As her train approached Harrogate Station, international crime writer Celia Fairweather gathered her scattered belongings and stuffed them into her oversized Mulberry handbag.
It had been a bloody journey.
Upon leaving King’s Cross, someone introducing himself as ‘your Customer Service Assistant on-board for your journey’ had informed ‘customers’ that ‘unfortunately there will be no boiler on the train today’.
Celia had no idea what the hell that meant, but it seemed that the result was a complete lack of heating and a wasted first class ticket due to the unavailability of complimentary hot drinks and the Full English breakfast she had been saving herself up for. Instead, she’d had to make do with keeping all her outerwear on and a breakfast of possibly the worst microwaved bacon sandwich that had ever existed washed down with a can of lukewarm Diet Coke.
‘This is like some sort of Third World country,’ she had complained to her apologetic Customer Service Assistant on-board as he handed her this travesty of a meal.
All this certainly failed to put her in a good mood for the start of her week-long stint as the Theakstons Old Peculier Crime Writing Festival Writer in Residence on the Number 36 bus.
She could barely believe that she had agreed to
do it in the first place. Writer in residence on a bus? And in the off-season depths of winter, instead of the summer, when the festival actually took place?
Even as the guest of such a prestigious event – and God knew she had to keep them sweet after the late-night bar debacle the previous July which nearly saw her barred – the whole bus thing didn’t quite enhance her carefully cultivated image as the glamorous first lady of Female-Centred Detective Noir.
And what on earth did being writer-in-residence on a bus mean? As she forced down the barely edible food, she gloomily took a first look at her schedule for the week, emailed to her a month ago by Laura, her contact at the festival office. It appeared that she was looking at five days of non-stop engagements meeting notables, worthies and managers of tourist attractions on the Number 36 bus route between Harrogate and Ripon (‘and one sneaky one on the southern route towards Leeds,’ Laura said in her accompanying email.)
It had been Celia’s publicist Samantha who had got her into it:
‘Transdev, who run the bus service, are sponsors of the Theakstons Old Peculier Crime Writing Festival. So, as well as putting yourself back into favour after the debacle, it’s also all about helping the environment, Ceels,’ she had cooed in an attempt to pacify her. Celia normally hated her name being abbreviated, but somehow Samantha got away with it. ‘And they’re paying enough for you to hire a car if you really don’t want to take the bus. Then all you’ll have to do is have your photograph taken standing smiling at the driver.’
‘I’m not posing with a bloody notebook,’ Celia said.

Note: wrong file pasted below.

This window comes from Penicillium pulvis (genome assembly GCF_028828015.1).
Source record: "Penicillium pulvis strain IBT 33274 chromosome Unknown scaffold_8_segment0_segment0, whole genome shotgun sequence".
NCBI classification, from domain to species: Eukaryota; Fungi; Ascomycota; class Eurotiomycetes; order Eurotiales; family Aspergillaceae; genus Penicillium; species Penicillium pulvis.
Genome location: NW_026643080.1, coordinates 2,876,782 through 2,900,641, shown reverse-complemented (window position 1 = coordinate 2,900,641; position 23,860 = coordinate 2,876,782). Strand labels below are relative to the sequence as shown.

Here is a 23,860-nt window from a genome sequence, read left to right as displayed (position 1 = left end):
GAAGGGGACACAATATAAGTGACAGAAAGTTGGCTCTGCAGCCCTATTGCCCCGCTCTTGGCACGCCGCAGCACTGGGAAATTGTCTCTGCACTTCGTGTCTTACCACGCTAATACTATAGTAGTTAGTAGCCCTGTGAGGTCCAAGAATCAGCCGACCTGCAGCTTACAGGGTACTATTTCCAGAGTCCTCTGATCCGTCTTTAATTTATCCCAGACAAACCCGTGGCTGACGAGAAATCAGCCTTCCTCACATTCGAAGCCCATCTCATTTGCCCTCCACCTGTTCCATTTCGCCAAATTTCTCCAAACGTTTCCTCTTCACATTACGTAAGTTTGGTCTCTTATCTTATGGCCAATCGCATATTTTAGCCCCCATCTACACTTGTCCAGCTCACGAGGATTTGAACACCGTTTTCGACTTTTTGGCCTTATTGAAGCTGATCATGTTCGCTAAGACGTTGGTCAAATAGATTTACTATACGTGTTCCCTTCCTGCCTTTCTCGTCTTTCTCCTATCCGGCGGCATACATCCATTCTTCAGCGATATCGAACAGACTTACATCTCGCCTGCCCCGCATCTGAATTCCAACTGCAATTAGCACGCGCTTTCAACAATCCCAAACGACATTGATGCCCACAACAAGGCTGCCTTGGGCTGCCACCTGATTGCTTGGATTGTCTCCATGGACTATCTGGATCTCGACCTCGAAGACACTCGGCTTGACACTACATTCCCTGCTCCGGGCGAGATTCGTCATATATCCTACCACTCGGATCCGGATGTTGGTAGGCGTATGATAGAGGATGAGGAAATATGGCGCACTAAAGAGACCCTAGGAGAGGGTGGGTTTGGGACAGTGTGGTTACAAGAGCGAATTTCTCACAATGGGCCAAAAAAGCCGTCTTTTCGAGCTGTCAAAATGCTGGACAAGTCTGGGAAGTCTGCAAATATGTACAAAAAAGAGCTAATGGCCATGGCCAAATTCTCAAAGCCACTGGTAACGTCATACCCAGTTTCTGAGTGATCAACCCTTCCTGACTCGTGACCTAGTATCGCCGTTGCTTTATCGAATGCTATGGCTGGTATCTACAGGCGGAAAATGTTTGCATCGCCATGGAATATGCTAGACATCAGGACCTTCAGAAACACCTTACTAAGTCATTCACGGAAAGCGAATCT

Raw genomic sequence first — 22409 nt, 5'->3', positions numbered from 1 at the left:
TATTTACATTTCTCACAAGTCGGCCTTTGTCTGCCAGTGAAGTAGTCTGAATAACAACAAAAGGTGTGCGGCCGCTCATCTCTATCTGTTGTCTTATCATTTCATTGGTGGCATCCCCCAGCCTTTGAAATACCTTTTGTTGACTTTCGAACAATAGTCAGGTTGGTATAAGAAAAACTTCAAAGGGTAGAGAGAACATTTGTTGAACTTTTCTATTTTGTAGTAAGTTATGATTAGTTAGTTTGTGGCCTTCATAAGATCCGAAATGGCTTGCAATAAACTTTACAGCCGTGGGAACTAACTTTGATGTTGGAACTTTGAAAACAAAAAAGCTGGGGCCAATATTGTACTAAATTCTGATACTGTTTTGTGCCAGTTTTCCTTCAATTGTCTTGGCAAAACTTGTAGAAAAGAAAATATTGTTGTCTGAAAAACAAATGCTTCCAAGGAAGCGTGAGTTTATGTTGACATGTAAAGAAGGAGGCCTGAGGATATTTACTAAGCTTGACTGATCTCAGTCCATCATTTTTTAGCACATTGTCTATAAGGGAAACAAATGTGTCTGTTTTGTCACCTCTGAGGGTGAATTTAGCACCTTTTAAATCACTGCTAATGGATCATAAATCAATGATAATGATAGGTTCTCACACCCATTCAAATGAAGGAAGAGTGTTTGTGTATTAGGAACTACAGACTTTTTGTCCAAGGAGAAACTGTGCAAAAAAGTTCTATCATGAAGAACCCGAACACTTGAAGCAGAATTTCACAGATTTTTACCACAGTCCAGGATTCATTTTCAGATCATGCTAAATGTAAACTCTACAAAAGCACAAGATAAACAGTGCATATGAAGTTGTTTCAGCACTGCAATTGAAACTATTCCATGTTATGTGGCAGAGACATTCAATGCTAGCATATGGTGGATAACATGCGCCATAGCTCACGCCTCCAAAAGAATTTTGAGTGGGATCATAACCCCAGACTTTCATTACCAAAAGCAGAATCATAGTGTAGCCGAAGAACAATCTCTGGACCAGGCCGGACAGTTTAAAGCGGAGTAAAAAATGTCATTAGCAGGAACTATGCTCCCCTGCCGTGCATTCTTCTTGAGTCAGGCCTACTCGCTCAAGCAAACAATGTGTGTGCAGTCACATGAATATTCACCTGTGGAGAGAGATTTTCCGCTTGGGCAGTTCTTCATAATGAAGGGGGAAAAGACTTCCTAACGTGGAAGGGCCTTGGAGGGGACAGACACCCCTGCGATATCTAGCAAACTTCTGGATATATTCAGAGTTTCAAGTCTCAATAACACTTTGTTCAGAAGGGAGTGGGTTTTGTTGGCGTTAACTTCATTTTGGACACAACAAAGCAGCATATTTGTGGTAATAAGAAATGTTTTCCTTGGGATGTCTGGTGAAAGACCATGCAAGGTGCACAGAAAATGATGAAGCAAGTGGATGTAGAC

‘Of course not, darling,’ Samantha purred. ‘The very idea. But don’t forget to tweet.’
Celia looked to the heavens. These young publicists and their addiction to social media. But on the train, on the way up, she had – rather uncharacteristically – done as she was told (again, only Samantha seemed to be able to elicit this sort of behaviour from her).
She dragged her enormous suitcase – well, it was November in Yorkshire and, having no idea what sort of weather to expect, she had packed ten outfits of equal elegance but varying degrees of thermal efficiency – along Station Parade towards the Rent-a-Car offices. Laura had offered to meet her, but Celia had turned her down. She was there to do a job: fulfil her duties, go home, write a short crime story based on her experiences then submit her invoice. Celia Fairweather didn’t need any nannying. Besides which, Laura would expect her to be getting a bus to her first appointment, which was with the mayor of Ripon.
‘You’ve got the paper part?’ the tiny man behind the Rent-a-Car desk said. He reminded Celia of a mole.
‘The paper part of your licence.’
‘I don’t have one.’
‘You do. Everyone has one.’
‘Well I don’t. Can you please get a step on, I’m late for my meeting with the mayor of Ripon.’
‘I’m afraid I can’t rent you a car without the paper part.’
Celia drew herself up to her full height, which in her four-inch Louboutins was rather impressive. ‘I’ve never had this problem before,’ she said, angling her
face down towards the car hire man. ‘I hired a car only last month in Los Angeles without any of this sort of bother.’
This wasn’t strictly true – but it could have been, had she actually been in Los Angeles the month before.
The man stood his ground, seemingly oblivious to the fact that she was towering over him by at least eight inches. ‘Like as maybe, but you can’t hire a car in the UK without your paper part.’
Celia looked at him sternly. ‘Well what do you suggest I do, then?’
He raised his eyebrows. ‘I can phone the DVLA, I suppose.’
‘Well, go ahead and phone them,’ Celia said, lifting her own eyebrows higher.
The man slipped inside a glass booth and closed the door. She watched him as he dialled, listened and, his face impassive, took a few notes.